Elliot himself feels like a real castaway that could fit with the dynamic personalities in the show, a troubled past and the theme of redemption coming on strong throughout his story. When you find out the reasons for him being on this island, you will be shocked and angered, but possibly feel pity for him by the time the final seconds of the game are complete. Here the game shines it’s best, excellent writing from Damon Lindelof and John Meadows on their part, as they are able to recreate the shows persona, mysterious, drama ridden, filled with a balanced amount of tension and release, and providing enough to seemingly explore in such a short time.

Sadly, only the very devoted of Lost fans will go the distance on this one. The game is broken into seven episodes, each of them lasting, at beast, a half hour each. Some of them are criminally short; others may take some time to complete, depending on what needs to be done. One section of carrying unstable dynamite while Elliot is being shot at by the Others and being chased by the black smoke monster comes to mind, as you can't run or else you are blown to kingdom come. But the game is done after four-five hours easily. Hell, it took me two days to beat it and I did it in two hour sittings.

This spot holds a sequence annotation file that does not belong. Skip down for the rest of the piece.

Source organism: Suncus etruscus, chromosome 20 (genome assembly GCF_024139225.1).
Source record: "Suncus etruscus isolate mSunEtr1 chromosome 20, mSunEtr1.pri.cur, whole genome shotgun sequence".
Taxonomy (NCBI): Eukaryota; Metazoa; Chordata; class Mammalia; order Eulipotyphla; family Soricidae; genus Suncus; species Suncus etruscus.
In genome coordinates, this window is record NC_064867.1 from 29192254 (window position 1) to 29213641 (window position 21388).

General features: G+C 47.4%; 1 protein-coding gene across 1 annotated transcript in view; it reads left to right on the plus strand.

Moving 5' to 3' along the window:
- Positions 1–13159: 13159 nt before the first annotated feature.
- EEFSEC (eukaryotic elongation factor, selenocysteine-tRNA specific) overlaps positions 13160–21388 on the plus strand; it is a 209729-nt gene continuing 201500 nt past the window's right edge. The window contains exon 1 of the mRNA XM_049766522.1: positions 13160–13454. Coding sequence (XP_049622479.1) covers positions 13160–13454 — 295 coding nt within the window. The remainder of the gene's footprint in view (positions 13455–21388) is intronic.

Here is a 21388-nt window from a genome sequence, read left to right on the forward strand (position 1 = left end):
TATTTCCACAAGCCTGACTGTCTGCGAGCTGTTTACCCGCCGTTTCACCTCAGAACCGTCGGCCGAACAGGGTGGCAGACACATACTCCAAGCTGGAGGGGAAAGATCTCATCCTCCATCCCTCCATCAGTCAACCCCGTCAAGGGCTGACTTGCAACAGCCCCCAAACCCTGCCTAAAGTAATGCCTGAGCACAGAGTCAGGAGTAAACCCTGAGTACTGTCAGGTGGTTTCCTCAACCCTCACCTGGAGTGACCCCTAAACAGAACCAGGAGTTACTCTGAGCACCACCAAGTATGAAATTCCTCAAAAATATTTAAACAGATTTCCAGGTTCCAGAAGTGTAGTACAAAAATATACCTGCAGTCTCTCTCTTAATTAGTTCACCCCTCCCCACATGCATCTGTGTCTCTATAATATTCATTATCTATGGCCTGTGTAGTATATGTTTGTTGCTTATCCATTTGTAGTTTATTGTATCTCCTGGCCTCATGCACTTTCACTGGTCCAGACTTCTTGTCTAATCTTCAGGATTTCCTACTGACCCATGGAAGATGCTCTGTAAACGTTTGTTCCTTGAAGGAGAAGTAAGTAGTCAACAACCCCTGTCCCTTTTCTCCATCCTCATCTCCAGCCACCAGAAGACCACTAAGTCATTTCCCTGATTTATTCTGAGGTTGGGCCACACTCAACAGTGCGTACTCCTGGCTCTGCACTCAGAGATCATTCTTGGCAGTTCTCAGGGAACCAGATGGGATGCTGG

The game also suffers a lot from what plagues other games in this adventure/puzzle genre, such as Indigo Prophecy. Essentially, there is no gameplay. Sure, you can trade items found in the jungle for a lantern and other supplies, but it is so ridiculously easy to find items it takes out the challenge of this mechanic. You also get to use a pistol, but there are really only three times when you need to use it, and the rest of the time it’s just rusting in the back of your pocket. In between episodes there is also no exploration, since everything is a linear passage to the next step in the puzzle. The games few puzzles are few and far between and also are sadly easy to complete.

Another broken concept is the interaction with the survivors, who you can talk to for information or starting a new mission for yourself. These are totally scripted, and much of the dialouge that they do provide relates to nothing that can help you, or is as cryptic as the next fortune cookie you read at the China Buffet. Most of it contains in jokes from the Show, and again only fans will get it, but it is very unnecessary to have extra dialouge that reveals and advances nothing to the game, or even warrant the need to ask a question. It’s a horrific system, one that pales in comparison to the systems seen in games like Mass Effect and Knights of the Old Republic.